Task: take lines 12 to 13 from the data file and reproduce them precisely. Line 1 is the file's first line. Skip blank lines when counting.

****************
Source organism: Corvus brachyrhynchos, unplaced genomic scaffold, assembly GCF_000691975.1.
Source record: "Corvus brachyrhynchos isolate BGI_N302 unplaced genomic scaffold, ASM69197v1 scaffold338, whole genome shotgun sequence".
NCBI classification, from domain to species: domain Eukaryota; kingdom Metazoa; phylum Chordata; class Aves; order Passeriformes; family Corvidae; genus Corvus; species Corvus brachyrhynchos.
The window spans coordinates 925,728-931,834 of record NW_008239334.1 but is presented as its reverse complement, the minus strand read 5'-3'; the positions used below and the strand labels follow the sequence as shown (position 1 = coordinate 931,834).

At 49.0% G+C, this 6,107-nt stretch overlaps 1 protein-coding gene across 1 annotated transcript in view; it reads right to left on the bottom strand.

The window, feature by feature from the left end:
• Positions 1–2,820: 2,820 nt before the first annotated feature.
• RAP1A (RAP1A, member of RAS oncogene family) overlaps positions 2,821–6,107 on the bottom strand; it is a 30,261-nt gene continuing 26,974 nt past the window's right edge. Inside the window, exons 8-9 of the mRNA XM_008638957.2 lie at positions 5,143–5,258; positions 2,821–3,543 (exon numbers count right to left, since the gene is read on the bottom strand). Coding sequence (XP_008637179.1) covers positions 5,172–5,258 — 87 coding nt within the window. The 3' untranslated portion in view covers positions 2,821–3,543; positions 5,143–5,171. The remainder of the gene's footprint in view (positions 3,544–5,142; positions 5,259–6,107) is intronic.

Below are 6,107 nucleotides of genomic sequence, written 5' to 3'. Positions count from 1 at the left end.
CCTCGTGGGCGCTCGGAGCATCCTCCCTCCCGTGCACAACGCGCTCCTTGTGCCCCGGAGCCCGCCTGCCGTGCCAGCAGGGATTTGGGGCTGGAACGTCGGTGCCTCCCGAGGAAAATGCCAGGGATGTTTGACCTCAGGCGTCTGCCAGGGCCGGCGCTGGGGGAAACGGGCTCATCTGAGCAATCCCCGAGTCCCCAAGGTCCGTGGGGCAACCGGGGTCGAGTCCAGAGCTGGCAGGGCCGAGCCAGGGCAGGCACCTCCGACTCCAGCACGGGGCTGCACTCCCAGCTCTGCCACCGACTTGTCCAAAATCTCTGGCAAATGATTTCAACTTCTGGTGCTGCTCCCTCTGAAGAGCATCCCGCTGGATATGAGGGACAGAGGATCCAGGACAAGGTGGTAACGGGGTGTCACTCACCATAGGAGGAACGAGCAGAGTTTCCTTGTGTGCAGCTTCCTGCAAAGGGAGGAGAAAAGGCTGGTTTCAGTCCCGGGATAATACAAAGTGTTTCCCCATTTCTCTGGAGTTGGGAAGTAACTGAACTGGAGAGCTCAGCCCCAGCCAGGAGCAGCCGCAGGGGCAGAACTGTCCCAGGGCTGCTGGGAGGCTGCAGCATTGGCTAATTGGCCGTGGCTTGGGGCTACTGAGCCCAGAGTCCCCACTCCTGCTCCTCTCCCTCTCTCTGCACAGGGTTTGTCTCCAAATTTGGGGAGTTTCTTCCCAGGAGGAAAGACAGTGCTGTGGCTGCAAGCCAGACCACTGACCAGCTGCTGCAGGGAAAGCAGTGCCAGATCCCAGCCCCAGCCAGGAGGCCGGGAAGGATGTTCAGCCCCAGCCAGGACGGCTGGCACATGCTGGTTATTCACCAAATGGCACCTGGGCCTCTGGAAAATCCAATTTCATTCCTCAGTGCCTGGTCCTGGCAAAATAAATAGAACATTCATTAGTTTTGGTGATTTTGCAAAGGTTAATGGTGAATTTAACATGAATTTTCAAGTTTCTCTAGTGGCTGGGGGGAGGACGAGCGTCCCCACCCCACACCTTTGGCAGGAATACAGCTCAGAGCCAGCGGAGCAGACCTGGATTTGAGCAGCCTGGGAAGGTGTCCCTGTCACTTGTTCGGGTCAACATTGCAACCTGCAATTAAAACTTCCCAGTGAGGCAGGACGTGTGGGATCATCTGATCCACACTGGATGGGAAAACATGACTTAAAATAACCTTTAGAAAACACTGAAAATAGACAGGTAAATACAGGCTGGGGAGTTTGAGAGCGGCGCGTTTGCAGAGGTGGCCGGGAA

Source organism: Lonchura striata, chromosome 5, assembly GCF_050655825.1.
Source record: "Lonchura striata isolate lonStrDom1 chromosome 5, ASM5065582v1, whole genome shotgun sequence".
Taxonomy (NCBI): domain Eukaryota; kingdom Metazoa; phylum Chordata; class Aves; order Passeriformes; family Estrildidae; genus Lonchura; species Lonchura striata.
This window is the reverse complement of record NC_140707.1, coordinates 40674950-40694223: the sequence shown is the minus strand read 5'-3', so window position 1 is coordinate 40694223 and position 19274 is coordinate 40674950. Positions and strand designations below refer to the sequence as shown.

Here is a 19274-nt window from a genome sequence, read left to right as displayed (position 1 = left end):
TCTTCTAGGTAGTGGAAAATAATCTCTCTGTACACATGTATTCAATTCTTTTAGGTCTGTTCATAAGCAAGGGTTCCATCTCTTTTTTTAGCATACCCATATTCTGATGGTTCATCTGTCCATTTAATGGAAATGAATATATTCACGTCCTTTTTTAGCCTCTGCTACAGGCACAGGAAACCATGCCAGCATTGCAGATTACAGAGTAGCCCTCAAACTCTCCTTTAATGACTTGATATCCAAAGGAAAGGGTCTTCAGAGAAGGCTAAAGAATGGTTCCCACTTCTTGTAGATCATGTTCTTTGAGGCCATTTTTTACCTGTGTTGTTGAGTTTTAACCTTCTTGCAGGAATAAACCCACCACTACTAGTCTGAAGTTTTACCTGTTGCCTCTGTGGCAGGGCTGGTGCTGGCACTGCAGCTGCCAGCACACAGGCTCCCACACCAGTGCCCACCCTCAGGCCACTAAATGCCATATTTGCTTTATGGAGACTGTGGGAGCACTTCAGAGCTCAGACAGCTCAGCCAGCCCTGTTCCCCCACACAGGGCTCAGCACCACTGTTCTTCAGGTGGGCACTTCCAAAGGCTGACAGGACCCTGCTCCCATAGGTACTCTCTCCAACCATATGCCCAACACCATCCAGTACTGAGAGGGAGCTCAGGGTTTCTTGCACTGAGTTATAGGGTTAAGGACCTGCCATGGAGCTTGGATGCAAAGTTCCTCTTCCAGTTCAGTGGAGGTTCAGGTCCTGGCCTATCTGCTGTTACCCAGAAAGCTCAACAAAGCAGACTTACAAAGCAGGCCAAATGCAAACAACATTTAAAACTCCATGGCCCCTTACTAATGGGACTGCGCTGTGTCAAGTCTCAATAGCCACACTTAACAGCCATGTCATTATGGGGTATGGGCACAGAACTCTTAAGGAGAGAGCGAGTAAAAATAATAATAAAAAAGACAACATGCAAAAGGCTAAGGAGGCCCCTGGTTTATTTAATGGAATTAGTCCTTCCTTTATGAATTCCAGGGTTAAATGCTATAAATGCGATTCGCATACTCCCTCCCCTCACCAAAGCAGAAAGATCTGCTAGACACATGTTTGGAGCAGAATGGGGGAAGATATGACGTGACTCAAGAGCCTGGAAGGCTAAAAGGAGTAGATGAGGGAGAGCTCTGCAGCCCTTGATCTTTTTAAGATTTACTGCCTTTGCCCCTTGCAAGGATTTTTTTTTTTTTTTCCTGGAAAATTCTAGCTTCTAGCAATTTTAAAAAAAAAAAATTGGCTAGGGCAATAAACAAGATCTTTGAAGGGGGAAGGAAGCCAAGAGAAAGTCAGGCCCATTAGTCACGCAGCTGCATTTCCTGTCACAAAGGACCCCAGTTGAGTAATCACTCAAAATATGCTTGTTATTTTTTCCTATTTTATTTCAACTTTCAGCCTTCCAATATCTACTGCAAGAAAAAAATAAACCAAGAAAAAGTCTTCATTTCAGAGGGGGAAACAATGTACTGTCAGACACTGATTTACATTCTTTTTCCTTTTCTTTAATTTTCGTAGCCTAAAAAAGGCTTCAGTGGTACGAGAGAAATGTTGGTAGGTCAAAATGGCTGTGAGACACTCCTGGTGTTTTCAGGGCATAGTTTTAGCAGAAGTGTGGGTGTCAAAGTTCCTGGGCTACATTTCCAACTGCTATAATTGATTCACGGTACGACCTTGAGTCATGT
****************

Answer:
Source record: "Lonchura striata isolate lonStrDom1 chromosome 5, ASM5065582v1, whole genome shotgun sequence".
Taxonomy (NCBI): domain Eukaryota; kingdom Metazoa; phylum Chordata; class Aves; order Passeriformes; family Estrildidae; genus Lonchura; species Lonchura striata.